I feel like I’ve talked about my international background a million times but being born in Paris, raised in Montreal, studying in Tel Aviv and now living in New York City opened my mind and my eyes like never before – especially about mannerism and conducts in a society.
I was too little to realize the Parisian mannerism: always having a proper look on the outside but raging fire on the inside. It is only as a young adult that this insight came to my mind as I was sitting at bistros and cafés. In Paris, people are real. I feel like it really has to do with the person’s mood and how their day is going by. If a waiter is having a good day, you will immediately hear it in her or his voice; the same while going through a bad day. I have also realized that when I speak French to a waiter in Paris, they are not as polite as when I speak in English. Do French waiters pretend to be more polite with tourists? This is a question my family and I have been asking ourselves for the last 15 years, ever since we left Paris and moved to Montreal.
The first thing my parents thought when we moved is how nice Canadians are. For any questions, inquiries, advice, the Canadians always seemed polite, wanting to help, rather than just doing another nice thing during the day. At school, the teachers praise students. The doctor’s office? The paediatric makes sure to comfort the child. Gym? Personal trainers will pamper you and make you feel like a king.
I began to wonder why Canadians were all SO nice and I did some research. Apparently, Canada is a country with a few stress points therefore people can afford to be polite. Affording to be polite. I always thought affording was a verb used relating to finances and money but apparently it could be used for mannerism too? In Paris, how can someone afford a coffee, but not a smile? This is one of the reasons my parents left France and they couldn’t be happier moving to a warmer country, in terms of warm welcoming, definitely not warmer weather. Just when I’d seen it all, I moved to Tel Aviv.
In Tel Aviv
Before I get into politeness and mannerism details in Israel, it is important to know what Israel is known for, and that it’s “chutzpah” or in other words, shameless audacity. In Israel, people admire the fact that they are not afraid to embarrassed to do or say things that will shock, surprise or annoy other people (Collins Dictionary). Israelis will tell you what they think, with a humor and charisma to their sentences that cannot make anybody upset, because people knowthis is the way they are. During my three years in Tel Aviv, I was screamed at, yelled at, told off, pushed on the street, insulted in Hebrew, but all in all, I know no one means bad when these things were done.
Unlike Paris or New York City, there is a chutzpah existing in Israel that makes you one of them too. I believe I didn’t care about the politeness of people there, because I myself became part of that social conduct! When I went back to Montreal for a few weeks to visit my family, I realized it. I went to the bakery to get bread and I skipped the entire line there was in front of me and put the bread down on the counter ready to pay for it. As weird as this sounds, I didn’t even notice a line of people. In Israel, you pick out your bread and hope to be the first one to pay for it… and you will do whatever it takes to get there.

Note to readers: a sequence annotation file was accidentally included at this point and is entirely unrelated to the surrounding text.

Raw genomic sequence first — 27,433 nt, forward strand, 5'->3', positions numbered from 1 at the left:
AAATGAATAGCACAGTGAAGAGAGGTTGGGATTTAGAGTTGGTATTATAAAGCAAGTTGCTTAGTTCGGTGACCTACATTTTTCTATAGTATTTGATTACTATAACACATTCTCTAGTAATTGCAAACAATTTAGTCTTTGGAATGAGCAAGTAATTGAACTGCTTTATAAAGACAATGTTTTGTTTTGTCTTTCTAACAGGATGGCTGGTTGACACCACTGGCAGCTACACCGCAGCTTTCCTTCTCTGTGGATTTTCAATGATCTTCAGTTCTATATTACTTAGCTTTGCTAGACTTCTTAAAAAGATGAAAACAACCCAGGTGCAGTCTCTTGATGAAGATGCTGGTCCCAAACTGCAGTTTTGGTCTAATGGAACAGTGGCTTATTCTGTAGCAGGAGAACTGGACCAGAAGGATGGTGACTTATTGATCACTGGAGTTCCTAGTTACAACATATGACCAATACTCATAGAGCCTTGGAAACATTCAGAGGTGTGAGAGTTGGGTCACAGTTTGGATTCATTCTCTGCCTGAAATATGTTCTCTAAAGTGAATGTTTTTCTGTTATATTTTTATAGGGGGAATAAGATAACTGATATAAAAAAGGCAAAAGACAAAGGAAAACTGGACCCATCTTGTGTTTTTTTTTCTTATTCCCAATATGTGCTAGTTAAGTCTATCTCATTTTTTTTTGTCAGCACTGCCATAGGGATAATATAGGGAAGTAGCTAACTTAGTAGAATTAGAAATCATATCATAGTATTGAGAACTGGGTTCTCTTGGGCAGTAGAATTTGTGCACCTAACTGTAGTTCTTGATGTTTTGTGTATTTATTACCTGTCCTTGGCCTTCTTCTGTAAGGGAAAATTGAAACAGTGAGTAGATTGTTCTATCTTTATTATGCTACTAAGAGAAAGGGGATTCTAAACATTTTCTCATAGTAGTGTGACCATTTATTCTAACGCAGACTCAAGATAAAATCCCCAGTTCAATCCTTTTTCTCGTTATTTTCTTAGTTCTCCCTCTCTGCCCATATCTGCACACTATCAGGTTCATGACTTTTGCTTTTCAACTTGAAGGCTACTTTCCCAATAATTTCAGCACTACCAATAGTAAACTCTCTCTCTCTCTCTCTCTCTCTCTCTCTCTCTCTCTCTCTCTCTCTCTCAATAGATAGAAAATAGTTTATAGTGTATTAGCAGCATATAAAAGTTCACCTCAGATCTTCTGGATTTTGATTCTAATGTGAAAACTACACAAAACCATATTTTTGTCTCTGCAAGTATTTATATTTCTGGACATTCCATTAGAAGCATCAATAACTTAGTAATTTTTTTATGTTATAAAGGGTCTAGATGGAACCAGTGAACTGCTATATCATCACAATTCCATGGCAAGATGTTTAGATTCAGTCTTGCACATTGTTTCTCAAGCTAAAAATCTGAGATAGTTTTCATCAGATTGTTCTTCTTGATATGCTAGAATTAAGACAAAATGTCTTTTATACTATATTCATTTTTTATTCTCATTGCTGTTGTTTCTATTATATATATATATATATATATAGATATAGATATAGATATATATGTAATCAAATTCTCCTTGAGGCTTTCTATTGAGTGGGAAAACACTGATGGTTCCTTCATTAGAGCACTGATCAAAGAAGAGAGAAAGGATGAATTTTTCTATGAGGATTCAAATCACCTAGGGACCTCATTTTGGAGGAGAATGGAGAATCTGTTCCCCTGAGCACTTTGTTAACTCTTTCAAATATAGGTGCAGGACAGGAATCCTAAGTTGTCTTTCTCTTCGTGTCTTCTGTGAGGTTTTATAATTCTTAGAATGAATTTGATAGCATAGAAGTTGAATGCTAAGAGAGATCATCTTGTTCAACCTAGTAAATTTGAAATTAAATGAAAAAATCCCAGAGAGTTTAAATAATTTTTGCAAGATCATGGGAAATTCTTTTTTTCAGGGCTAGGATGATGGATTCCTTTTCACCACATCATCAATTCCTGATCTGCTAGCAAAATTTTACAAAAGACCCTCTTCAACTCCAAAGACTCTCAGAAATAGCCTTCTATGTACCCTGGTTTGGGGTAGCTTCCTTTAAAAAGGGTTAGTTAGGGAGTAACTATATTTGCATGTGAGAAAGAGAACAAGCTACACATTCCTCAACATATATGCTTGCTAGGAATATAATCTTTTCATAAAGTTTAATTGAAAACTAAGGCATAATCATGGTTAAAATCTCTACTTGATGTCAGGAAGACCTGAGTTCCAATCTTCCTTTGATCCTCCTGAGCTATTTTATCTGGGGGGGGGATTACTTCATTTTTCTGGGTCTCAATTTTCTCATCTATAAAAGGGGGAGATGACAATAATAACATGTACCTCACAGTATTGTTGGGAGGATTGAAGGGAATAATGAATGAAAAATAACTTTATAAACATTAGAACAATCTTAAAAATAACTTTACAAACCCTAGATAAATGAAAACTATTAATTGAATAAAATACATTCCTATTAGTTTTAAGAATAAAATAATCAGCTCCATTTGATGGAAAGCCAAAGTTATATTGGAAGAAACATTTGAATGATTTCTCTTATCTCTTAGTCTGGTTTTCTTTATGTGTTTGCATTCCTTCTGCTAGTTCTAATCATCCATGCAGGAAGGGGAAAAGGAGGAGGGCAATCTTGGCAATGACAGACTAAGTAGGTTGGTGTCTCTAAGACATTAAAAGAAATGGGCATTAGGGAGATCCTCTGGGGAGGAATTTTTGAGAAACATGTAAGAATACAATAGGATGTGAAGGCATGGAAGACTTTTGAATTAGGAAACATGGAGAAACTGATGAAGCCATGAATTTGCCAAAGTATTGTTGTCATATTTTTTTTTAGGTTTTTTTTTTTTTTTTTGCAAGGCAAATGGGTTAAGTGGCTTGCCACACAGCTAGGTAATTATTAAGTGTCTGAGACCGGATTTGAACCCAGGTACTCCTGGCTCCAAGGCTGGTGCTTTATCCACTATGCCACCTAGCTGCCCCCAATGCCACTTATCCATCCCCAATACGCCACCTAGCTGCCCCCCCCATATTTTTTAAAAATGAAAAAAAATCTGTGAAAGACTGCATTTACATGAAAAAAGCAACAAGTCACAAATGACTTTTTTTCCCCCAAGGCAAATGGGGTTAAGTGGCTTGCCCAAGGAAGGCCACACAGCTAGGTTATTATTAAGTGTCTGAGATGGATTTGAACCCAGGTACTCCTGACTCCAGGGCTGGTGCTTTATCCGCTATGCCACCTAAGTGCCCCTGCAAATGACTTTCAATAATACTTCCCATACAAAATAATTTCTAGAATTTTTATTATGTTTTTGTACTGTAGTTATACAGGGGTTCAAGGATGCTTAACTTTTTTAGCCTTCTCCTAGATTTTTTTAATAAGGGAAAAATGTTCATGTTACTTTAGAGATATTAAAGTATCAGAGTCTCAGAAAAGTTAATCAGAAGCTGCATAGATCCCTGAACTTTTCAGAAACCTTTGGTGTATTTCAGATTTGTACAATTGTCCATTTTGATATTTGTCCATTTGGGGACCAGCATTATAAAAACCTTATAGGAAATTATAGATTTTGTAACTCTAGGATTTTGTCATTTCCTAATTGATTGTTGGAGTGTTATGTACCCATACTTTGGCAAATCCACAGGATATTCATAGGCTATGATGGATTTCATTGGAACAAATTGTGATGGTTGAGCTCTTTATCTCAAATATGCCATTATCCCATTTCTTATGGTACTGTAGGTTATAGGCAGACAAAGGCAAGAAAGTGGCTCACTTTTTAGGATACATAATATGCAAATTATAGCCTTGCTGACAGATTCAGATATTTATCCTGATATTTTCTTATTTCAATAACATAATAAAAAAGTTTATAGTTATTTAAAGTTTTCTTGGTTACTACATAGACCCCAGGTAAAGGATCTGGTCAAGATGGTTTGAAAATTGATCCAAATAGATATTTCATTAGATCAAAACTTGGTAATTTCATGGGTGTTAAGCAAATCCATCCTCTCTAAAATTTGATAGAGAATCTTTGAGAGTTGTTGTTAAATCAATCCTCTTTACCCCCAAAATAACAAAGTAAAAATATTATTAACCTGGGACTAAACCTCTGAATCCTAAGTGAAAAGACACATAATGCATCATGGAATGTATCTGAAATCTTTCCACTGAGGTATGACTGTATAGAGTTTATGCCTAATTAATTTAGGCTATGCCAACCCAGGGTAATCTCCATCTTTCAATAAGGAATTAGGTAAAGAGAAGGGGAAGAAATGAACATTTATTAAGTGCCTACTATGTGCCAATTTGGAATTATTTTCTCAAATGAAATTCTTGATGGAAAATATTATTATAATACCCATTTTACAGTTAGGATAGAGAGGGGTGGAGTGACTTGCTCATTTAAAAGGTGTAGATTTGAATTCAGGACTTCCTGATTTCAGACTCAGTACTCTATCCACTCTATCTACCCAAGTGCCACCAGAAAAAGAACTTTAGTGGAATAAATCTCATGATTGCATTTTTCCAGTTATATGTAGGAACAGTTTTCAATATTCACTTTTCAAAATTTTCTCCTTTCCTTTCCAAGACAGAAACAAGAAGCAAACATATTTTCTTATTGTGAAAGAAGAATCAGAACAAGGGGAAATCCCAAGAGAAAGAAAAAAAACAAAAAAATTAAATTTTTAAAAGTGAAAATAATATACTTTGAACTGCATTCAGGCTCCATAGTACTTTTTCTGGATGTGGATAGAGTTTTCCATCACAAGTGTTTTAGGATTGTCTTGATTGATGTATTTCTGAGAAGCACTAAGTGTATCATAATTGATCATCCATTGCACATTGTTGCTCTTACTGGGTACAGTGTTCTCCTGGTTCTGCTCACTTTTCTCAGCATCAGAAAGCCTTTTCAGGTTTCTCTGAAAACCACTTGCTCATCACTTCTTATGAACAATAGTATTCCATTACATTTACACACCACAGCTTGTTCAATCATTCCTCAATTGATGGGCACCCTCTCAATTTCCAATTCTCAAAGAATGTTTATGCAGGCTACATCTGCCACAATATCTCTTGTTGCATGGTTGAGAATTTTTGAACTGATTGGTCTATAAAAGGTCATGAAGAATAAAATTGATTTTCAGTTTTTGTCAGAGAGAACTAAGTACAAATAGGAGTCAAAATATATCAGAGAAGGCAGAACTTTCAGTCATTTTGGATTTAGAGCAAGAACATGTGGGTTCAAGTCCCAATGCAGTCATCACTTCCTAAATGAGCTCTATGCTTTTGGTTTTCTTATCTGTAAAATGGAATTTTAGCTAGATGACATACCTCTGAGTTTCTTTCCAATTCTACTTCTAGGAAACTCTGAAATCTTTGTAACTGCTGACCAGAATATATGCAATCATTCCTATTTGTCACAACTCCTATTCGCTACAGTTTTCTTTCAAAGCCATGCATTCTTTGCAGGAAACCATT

After I paid for the bread in Montreal, I turned to the exit of the store only to see a line of people staring down at me. Of course, no one said anything, they’re Canadians. I was so embarrassed. Have I brought new mannerism from Israel back home? I told everybody how sorry I am and felt guilty about it the rest of the day. It was so interesting to see the new things I picked up from living in Tel Aviv. I had less patience over the phone, I was ready to fight for things that weren’t going my way, I was polite but put my foot down when I needed something, I forgot to say sorry, not because I wasn’t polite anymore, but because you just don’t say sorry in Israel. I could write about my mannerism experience in Israel for hours, but let’s move forward a little bit.
In New York City
Last week, I was rushing to catch the bus in New York City, when I saw it about to hit the pedal. I ran but the doors were closed already. I knocked on the bus doors and the driver opened it for me. This would never happen in Israel I thought. And it never did. The amount of times I stood in front of the bus, a second after the doors closed, and the driver wouldn’t open them, even if he was at a red light. New York City is very much about individualism, I think. People are polite and real while minding their own business; which is why I love this city so much.
A Mix of it All
Over the years, I’ve become a mix of Parisian attitude, Montreal kindness, Tel Aviv chutzpah, and New York City individual. This is all my international background. I think all of these countries shaped who I am as I’m writing this. Paris taught me how to be real, Montreal taught me the act of being nice, Tel Aviv taught be how to be stronger mentally and New York City taught me the do my own thing without minding others. As my father always told me, “nothing will make you richer than traveling around the world”. In the case of politeness and mannerism, he was right.